Biography: When he started playing the traditional Indian sport of kho kho in the 1950s, there was no hype around sports events in India except cricket. There was no support from the government either. The kind of attention that the recently concluded Commonwealth Games (CWG) and Asian Games got, was unthinkable. But one man was never perturbed by the challenges he faced.
Sudhir Parab, the country’s first sportsperson to win Arjuna Award in Indian sports and Gujarat’s first sportsperson to win the coveted award, is a perfect model for those who are struggling to make it to the top in sports other than cricket.
Despite poor facilities and negligible fees, Parab participated in over half-a-dozen kho kho national tournaments and made a niche for himself in the national team.
He has now decided to revive dying interest in Indian sports by starting coaching in athletics. Parab has joined hands with former international athlete Razia Sheikh who will coach the kids in games like javelin throwing, shot put and athletics.
“In the 1950’s, we travelled by any means to reach the tournament venue and even the conveyance money was very little. It was tough to pursue one’s passion in that era,” recalls the 67-year-old Parab.
Only one thing that kept him going even in the most difficult times – passion for kho kho. “I was in love with the game since childhood and I used to play it whenever I got time. It is a team game and understanding between players is necessary, apart from very high energy levels. I started playing kho kho at the age of 7 at Gujarat Kreeda Mandal (GKM) and then never looked back.
“I became assistant coach under my guru Baburao Surve at the age of 17 and then made it to the Gujarat team. We became national kho kho champions in 1961, 62, 65, 67 and 70. All that we had in those days was huge crowd support. People used to turn up in thousands to watch kho kho games and that kept our motivation high,” shared Parab.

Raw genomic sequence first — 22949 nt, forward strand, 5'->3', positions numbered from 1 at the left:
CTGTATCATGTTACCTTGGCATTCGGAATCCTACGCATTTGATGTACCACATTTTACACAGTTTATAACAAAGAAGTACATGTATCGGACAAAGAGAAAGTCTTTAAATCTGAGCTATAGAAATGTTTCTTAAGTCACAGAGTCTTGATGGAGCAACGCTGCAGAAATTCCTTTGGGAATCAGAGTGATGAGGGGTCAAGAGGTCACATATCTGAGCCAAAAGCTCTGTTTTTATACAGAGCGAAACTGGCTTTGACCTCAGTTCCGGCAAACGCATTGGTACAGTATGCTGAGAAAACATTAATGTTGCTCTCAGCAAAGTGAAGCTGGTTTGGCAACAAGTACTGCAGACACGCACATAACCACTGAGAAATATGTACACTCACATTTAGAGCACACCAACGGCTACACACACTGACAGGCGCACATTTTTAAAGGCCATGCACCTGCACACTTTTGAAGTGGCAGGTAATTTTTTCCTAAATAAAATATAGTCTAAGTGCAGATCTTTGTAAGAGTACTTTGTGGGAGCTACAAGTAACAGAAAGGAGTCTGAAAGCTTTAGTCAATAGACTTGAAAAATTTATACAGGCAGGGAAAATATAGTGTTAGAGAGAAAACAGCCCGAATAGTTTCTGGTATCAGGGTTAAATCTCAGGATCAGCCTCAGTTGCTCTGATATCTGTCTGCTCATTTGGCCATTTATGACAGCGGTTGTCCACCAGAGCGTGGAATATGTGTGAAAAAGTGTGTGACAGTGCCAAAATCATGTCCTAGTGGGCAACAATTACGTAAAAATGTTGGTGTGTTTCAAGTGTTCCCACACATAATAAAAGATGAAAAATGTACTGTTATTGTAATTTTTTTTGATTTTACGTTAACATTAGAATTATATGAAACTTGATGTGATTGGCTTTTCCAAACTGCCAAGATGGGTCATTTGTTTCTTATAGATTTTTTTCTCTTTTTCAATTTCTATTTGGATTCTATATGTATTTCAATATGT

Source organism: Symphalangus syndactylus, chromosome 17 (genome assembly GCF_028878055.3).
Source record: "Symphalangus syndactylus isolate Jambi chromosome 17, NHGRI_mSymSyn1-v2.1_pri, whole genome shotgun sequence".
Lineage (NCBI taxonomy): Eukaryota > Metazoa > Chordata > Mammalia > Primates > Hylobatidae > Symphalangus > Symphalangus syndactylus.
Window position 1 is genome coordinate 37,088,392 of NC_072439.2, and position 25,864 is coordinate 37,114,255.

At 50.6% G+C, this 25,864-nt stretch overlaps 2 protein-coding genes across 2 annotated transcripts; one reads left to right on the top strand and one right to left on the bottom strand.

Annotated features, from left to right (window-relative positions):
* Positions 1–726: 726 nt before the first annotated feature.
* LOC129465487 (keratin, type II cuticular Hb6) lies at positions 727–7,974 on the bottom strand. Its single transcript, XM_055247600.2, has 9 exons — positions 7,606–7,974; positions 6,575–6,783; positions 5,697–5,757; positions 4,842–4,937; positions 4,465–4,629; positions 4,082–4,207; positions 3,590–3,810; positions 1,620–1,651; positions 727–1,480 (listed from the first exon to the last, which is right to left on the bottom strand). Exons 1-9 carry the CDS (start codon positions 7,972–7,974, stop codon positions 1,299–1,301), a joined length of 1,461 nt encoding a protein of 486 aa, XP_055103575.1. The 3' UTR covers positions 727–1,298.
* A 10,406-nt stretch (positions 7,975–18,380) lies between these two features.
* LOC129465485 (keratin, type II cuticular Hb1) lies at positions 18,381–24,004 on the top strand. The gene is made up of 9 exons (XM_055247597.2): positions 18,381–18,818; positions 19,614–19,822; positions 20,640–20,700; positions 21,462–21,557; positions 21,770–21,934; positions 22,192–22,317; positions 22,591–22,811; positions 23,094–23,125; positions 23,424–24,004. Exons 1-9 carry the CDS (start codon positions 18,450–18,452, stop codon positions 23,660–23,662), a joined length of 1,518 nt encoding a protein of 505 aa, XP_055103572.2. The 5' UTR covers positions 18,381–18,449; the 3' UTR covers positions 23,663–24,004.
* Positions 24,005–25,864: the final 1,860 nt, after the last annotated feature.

“Imagine over 8,000 spectators gathering at inter-university level kho kho tourneys in the city. Even school used to declare a holiday on the day of tournament,” he added. But the government was as apathetic towards sportspersons in those days as it is today. Parab never got any recognition from the state government for his achievements.
“To give athletics and other games its due, one needs to develop a sports culture in the country. CWG has provided us with a perfect platform as our athletes showed what kind of hidden talent India has. The government needs to build facilities for players and also recognise its top performers,” suggests Parab who was coach of the Indian kho kho team during the Second Netaji International Gold Cup tournament at Hyderabad in 1999.
“We used to get committed private sponsors during our playing days. Today, the government needs to give full support to its sportspersons. But, I won’t wait till the government takes some concrete step. So, I have decided to restart athletics training for children at my club on Polo Ground,” said Parab.
“We used to train kids in athletics at Youth Service Centre (YSC) club that was established in 1972. But, when cricket became more popular in 1980s the number of athletes dwindled at our club. We have now decided to revive
Our old glory and I have already written to some schools to send their students to some schools who are interested in athletics,” Parab said.